TEMPE, Ariz. -- Max Hall says the jitters that came with his first start as an NFL quarterback are gone. Now comes the challenge of operating an offense in one of the noisiest venues in the NFL.
The Arizona rookie will make his first road start Sunday when the Cardinals play the Seahawks. Both teams are 3-2 so sole possession of first place in the NFC West will be at stake.
"I think I've settled down," Hall said after the Cardinals practiced on Wednesday. "I think the anxiety part's over. Now I'm just really trying to get better every day, to be the quarterback of this team, to be the leader and to step up into that role that everybody is expecting me to step up into. I'm just keeping my head down and working as hard as I can."
Instead of the support he received from a sellout home crowd in Arizona's 30-20 upset over New Orleans on Oct. 10, he will have to operate the offense in the din of Seattle's Qwest Field.
"It's just like our stadium. That's what they have home field advantage for," Cardinals coach Ken Whisenhunt said. "They have it and we have it. Part of growing as a team means, with all of our new guys and new faces, go in there and handle it better than we have so far this season."
After winning its opener at St. Louis, Arizona has been outscored 82-17 in its last two road games -- at Atlanta and San Diego -- performances that led Whisenhunt to bench Derek Anderson and give the undrafted Hall the job.
Hall said he's heard that the Seattle stadium is noisy and "a fun place to play." Quarterbacks coach Chris Miller told him that players live for these kinds of games.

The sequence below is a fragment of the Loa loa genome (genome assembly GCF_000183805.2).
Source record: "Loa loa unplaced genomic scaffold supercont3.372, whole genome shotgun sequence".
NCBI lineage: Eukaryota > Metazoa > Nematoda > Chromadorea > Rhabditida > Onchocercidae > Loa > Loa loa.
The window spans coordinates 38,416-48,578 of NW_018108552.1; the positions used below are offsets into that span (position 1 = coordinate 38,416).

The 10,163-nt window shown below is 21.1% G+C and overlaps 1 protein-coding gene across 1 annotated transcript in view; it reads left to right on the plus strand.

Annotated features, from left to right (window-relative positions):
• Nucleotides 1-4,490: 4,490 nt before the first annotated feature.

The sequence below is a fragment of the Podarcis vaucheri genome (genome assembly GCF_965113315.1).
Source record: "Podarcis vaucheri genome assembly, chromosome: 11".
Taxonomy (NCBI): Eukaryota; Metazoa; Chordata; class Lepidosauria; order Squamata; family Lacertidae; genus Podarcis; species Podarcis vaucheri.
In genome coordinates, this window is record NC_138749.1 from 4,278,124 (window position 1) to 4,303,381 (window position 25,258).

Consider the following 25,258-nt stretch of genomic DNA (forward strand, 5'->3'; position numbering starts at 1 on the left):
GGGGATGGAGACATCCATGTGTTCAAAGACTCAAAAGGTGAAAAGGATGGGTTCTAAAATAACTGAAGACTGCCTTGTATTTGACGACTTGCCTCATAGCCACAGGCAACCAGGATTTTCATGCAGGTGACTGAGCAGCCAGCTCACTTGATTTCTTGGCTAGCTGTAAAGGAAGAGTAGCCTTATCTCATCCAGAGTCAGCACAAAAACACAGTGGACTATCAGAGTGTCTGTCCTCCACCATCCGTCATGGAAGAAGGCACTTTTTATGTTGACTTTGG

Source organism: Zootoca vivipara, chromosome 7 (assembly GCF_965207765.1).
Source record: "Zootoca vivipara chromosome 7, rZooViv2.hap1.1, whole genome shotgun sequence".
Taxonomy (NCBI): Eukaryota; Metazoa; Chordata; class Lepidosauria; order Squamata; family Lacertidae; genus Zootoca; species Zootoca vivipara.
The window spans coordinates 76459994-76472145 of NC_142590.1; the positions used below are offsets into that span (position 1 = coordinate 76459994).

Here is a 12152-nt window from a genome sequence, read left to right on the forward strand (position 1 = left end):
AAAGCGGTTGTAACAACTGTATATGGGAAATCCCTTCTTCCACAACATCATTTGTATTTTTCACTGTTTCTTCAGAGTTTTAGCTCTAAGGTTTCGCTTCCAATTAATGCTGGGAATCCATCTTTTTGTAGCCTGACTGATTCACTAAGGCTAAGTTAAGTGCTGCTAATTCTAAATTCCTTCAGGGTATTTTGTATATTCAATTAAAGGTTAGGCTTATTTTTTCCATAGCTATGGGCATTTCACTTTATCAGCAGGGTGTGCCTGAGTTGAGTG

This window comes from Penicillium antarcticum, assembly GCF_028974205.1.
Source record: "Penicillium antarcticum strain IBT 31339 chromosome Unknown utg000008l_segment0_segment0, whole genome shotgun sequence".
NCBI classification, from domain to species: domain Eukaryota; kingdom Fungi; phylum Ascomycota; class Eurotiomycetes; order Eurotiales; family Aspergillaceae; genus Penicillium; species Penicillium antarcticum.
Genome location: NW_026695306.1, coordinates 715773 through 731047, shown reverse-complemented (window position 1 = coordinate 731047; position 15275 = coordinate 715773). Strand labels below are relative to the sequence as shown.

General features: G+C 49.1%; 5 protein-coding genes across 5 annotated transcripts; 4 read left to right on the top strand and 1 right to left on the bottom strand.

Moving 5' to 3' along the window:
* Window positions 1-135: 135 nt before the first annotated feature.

"The best way to prepare for it is to have the noise (machines) out here and practice and work on the silent count and make sure as a quarterback you communicate to your guys as clearly as possible," Hall said.
As a three-year starter at BYU, he saw some hostile crowds.
"I played in some loud places," he said. "I've worked with the silent count before, so it's nothing new. It's something I feel fairly comfortable with."
Whisenhunt said the noise is tougher on the linemen than it is the quarterback.
"Playing tight end I thought that was probably about the hardest thing you could do," Whisenhunt said, "especially when you're that far removed to the ball because when you're trying to do the silent count or go off of a signal, it's hard to see the ball and then try to figure out what the defense is doing, so it's difficult. As a quarterback, at least you know when the ball's coming."
Hall was named NFL rookie of the week for his performance against the Saints despite some unspectacular statistics. His second pass of the game was intercepted and he fumbled twice. Both were recovered by teammates. The first was returned two yards for a touchdown by tackle Levi Brown. The second resulted in a 10-yard gain. But Hall did direct two drives that resulted in field goals as Arizona rallied from an early 10-0 deficit. He finished the game 17 of 27 for 168 yards.
"There's definitely some improvement I can do, especially in the ball security area," Hall said. "I can be a little bit better but I got better as the game went on so hopefully we can come out with a fast start and gain momentum again and develop a rhythm."
After having last weekend off, the Cardinals had every player practice on Wednesday, including wide receivers Steve Breaston and Early Doucet. Breaston has missed two games after undergoing arthroscopic knee surgery. Doucet hasn't played since the opener because of a sports hernia that also required surgery.
"They didn't go through everything in practice today, which we didn't want them to," Whisenhunt said. "They've got to get acclimated and make sure they're OK. It was more of a test period but it was good for them to do that. I mean, it's encouraging that there's a chance we're going to have them to play."
Gerald Hayes, a four-year starter at inside linebacker, practiced for the first time since undergoing offseason back surgery. Rookie outside linebacker O'Brien Schofield's practice was his first since blowing out a knee preparing for the Senior Bowl.
The team has up to three weeks to evaluate both players before deciding whether to add them to the active roster.